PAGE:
As it is, the question of whether to declare exigency is largely unrelated to the genuine problem facing Louisiana higher education – particularly at the senior level, there are too few students chasing too many institutions. That is a macro-structural problem that had Louisiana recently ranked 18th in per capita spending on higher education, while exigency deals with the micro-structure – how efficiently institutions go about delivery higher education. Yet obviously the micro considerations affect overall efficiency of the system independently of structural considerations, and therefore exigency can be a tool to system reform.
Unfortunately, it also can make matters worse. One might think, given the opportunity through exigency, that institutions would seek to pare away high cost, low return programs and people in order to set themselves on the surest footing for financial stability. Think again: politics seeps throughout academia, based upon personalities and ideology, and, with fewer market-based incentives to act otherwise caused by taxpayer subsidization, decisions often get made on these bases. So, using the latter as a hypothetical example, if you have a faculty member who costs about $5,000 per student, but who arrived in his tenured post more for political connections than any real demonstrated teaching aptitude and who visibly champions the prevailing orthodoxy to the approving noises of the faculty lounge, he might keep his job while the guy who costs about $225 a student, teaching far more of them, who came to tenure through the usual track, but who also dissents and visibly from the typical political liberalism that courses through academia’s veins (and who occasionally notes that the system president is wearing no clothes), that more productive instructor may not stay on.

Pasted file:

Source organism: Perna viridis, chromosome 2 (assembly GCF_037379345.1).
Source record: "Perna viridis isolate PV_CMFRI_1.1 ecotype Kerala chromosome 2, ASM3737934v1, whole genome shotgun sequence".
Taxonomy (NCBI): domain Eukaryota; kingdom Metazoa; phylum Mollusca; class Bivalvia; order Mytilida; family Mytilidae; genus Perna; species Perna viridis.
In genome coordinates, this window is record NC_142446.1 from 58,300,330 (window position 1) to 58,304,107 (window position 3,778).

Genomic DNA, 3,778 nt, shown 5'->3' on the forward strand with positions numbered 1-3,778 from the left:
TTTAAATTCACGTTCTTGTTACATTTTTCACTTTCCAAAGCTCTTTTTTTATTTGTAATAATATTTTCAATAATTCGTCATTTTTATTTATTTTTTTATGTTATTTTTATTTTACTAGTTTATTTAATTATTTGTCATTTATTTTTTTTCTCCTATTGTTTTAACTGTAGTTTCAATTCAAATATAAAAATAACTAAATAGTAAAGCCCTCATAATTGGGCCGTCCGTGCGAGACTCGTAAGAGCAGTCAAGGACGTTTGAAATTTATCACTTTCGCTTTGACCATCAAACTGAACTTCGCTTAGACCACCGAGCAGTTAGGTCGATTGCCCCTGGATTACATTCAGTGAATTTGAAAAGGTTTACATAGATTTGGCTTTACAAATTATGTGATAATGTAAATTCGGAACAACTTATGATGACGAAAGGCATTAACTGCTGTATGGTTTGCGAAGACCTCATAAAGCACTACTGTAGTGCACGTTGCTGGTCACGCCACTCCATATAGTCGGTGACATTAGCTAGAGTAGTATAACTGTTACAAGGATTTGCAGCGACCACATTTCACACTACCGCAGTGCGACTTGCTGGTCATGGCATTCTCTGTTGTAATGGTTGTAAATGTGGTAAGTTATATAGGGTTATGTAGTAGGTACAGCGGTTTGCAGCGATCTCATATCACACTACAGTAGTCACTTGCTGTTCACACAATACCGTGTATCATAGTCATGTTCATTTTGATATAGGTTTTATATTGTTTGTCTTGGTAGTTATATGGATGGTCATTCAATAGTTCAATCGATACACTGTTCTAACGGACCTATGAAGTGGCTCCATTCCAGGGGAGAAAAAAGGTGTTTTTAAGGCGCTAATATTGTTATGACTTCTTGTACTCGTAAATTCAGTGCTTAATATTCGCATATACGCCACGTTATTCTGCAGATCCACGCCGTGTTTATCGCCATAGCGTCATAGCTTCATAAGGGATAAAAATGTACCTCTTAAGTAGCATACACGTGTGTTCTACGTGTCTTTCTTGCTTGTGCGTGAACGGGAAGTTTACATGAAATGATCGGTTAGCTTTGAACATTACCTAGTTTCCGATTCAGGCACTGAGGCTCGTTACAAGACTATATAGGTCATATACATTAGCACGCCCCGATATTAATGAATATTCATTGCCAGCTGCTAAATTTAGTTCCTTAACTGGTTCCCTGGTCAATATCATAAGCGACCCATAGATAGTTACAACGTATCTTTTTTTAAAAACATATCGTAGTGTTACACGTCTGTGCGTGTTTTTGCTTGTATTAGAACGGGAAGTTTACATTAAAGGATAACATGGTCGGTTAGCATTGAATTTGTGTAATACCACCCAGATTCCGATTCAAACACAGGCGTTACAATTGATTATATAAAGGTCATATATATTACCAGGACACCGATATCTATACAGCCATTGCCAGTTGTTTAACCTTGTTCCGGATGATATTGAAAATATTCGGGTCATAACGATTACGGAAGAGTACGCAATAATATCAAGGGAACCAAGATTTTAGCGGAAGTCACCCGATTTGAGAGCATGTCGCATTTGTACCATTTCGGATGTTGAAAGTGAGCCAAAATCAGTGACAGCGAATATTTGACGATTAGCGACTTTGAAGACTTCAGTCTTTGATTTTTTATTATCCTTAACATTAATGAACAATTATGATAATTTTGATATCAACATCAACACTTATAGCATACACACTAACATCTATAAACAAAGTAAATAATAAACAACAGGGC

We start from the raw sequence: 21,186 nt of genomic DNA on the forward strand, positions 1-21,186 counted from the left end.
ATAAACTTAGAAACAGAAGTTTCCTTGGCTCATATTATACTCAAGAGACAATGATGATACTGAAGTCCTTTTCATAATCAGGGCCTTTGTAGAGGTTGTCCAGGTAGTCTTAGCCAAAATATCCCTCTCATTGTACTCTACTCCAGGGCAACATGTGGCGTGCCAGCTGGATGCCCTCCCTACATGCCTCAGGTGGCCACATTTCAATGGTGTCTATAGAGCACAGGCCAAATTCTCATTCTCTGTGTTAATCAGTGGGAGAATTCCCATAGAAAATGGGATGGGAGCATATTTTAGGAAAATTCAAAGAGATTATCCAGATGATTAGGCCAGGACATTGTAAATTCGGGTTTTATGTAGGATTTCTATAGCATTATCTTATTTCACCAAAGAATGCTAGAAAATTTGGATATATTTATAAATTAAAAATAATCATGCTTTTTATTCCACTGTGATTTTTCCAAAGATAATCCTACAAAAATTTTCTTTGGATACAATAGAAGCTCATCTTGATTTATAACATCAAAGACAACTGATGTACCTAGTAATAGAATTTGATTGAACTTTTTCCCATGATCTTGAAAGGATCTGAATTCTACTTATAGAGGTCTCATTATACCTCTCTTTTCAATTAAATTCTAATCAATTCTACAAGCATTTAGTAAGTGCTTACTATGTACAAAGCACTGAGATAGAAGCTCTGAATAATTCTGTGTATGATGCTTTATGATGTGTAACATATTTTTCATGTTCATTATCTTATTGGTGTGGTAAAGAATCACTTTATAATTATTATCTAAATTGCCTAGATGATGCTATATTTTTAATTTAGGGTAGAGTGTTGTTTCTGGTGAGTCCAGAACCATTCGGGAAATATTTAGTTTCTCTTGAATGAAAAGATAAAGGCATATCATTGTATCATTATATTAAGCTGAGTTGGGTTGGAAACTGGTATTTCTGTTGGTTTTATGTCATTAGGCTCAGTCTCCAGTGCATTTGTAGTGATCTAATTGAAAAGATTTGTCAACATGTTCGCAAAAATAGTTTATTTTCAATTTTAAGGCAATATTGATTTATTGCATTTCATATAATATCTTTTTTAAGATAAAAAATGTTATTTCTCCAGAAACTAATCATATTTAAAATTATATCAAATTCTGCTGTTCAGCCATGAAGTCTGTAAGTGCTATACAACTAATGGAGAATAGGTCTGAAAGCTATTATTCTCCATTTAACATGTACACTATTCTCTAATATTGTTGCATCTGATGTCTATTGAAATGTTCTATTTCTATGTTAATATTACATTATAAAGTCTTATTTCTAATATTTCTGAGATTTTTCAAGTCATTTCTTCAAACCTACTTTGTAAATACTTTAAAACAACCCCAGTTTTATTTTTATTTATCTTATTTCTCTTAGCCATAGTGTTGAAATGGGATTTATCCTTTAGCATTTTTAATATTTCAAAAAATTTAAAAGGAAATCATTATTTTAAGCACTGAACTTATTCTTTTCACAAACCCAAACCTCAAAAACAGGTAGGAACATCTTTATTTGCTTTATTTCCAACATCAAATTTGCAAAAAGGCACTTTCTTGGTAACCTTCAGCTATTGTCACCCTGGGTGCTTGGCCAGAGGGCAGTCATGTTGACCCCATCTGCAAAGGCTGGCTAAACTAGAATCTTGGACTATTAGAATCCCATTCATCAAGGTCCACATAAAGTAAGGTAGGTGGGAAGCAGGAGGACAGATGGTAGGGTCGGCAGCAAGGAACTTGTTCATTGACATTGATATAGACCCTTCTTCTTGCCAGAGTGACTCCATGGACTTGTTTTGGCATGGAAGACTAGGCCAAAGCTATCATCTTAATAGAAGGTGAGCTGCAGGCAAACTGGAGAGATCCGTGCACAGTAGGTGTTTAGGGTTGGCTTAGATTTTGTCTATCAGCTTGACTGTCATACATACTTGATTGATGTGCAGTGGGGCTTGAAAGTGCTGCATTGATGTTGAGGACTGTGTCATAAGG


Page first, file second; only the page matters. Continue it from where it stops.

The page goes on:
This means in the final analysis that, should the LSU System or any other or any institutions get a declaration of exigency, there’s no guarantee that the cost-cutting actions that result will create any long-term improvement in higher education delivery in Louisiana; in fact, they could exacerbate some of the very conditions which have caused such inefficient delivery, in the aggregate, of higher education in the state in the first place. In that instance, whether exigency declarations should be feared or cheered is uncertain.
But policy-makers should not let themselves get distracted over this sideshow. They need to keep their eyes on the ball: Louisiana higher education does not have a revenue problem, it has a spending problem, and budgeting should come in the context of prodding the system towards reform that reduces the inefficiency, whether in how it’s structured or in how it delivers, that has brought it to this point in the first place.